Endoscopic Management of Acute Visceral Perforation

Kayla J Smith, MD, Brian Lane, MD. Georgia Regents University

Introduction: Endoscopic stenting with fully or partially covered self-expandable metallic stents (FCSEMS) has become an effective and first line treatment for many esophageal and bariatric surgery re-lated perforations and leaks. The use of FCSEMS has not been used routinely for peptic ulcer or gastric ulcer related perforations, when traditional surgery may be contra-indicated. We describe a case of the use of a FCSEMS to treat a large perforated gastrojejunal ulcer in a 58 y/o male patient with a history of antrectomy and roux en Y reconstruction for recurrent ulcer disease as well as 9 prior upper abdominal laparotomies, 3 of which were for ulcer disease, and the remaining for recurrent hernia with mesh and jejunal fistula repair. This scenario obviously raised the concern for a frozen abdomen.

Methods: Patient chart review was performed.

Results: Emergency CT scan confirmed free air and amount of contrast extravasation. The patient was septic on presentation and after aggressive resuscitation was brought to the OR and placed under GETA. Given our concern for a frozen abdomen, we performed gastroscopy with CO2 insufflation. The endoscopic exam confirmed the history of a past antrectomy with roux en Y reconstruction. A large 2.5 cm perforation was seen to the right of the gastrojejunostomy. A wire was placed into the jejunal roux limb and a Boston Scientific 23 x 125 FCSEMS was placed under fluoroscopic guidance. Given the large right-sided abdominal abscess and the patient’s tense abdominal distention from the endoscopic insufflation, we opened the far right lateral abdomen safely and performed abscess drainage and left a sump drain.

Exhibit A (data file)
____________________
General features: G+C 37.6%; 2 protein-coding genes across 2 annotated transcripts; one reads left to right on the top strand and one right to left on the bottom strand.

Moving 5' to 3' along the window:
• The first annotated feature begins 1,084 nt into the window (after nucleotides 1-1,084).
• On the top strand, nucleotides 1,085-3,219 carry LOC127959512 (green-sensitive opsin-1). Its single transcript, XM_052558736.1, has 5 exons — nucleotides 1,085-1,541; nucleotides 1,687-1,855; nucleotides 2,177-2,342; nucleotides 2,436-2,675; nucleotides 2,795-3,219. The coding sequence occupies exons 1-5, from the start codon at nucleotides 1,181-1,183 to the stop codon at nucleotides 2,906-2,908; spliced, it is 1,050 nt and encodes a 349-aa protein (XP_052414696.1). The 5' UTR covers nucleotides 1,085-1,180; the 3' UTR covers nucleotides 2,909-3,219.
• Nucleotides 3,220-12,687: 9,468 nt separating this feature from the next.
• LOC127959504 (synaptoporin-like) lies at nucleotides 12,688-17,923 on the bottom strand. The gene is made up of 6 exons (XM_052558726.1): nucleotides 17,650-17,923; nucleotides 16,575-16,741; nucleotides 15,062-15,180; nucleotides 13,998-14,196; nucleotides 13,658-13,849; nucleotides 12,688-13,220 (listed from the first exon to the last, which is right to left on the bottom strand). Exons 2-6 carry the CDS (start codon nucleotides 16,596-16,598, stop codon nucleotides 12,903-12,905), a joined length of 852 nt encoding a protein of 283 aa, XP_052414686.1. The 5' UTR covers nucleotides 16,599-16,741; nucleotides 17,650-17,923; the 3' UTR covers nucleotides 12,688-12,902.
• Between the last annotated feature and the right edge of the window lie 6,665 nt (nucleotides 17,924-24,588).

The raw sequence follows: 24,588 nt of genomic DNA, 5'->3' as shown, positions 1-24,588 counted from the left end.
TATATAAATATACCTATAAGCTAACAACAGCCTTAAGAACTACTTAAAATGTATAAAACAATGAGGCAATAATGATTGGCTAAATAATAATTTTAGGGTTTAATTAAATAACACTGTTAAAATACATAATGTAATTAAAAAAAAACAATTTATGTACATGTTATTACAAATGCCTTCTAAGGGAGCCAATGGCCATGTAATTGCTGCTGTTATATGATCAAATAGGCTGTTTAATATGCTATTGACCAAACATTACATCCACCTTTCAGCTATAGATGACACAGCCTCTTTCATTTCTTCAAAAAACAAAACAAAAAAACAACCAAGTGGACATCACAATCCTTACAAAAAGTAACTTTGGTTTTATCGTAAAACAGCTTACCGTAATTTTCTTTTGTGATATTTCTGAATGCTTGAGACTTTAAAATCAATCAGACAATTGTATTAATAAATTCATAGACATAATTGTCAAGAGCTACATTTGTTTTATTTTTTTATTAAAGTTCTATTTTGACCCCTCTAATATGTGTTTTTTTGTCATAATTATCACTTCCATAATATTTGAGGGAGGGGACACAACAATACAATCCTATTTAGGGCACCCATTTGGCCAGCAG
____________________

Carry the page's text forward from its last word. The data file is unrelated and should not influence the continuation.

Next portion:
The patient improved rapidly with decreased tachycardia and abdominal distention. His ICU and hospital course were mostly unremarkable except for repeat endoscopy to reposition the stent with clips and to place a naso-duodenal feeding tube. Serial KUB’s were done to ensure no further stent migration. Stent removal was performed at 12 weeks post-op after complete healing of the ulcer was seen. Subsequent H.Pylori and gastrinoma workup was negative. The patient has been kept on long term PPI therapy and remains asymptomatic and well after one year.

Conclusion: FCSEM stent placement was safe, feasible and effective in this patient with a large perforated gastro-jejunal ulcer and a frozen abdomen. Further studies and methods of improved stent fixation are needed to determine if this approach is feasible for other typical peptic ulcer perforations.


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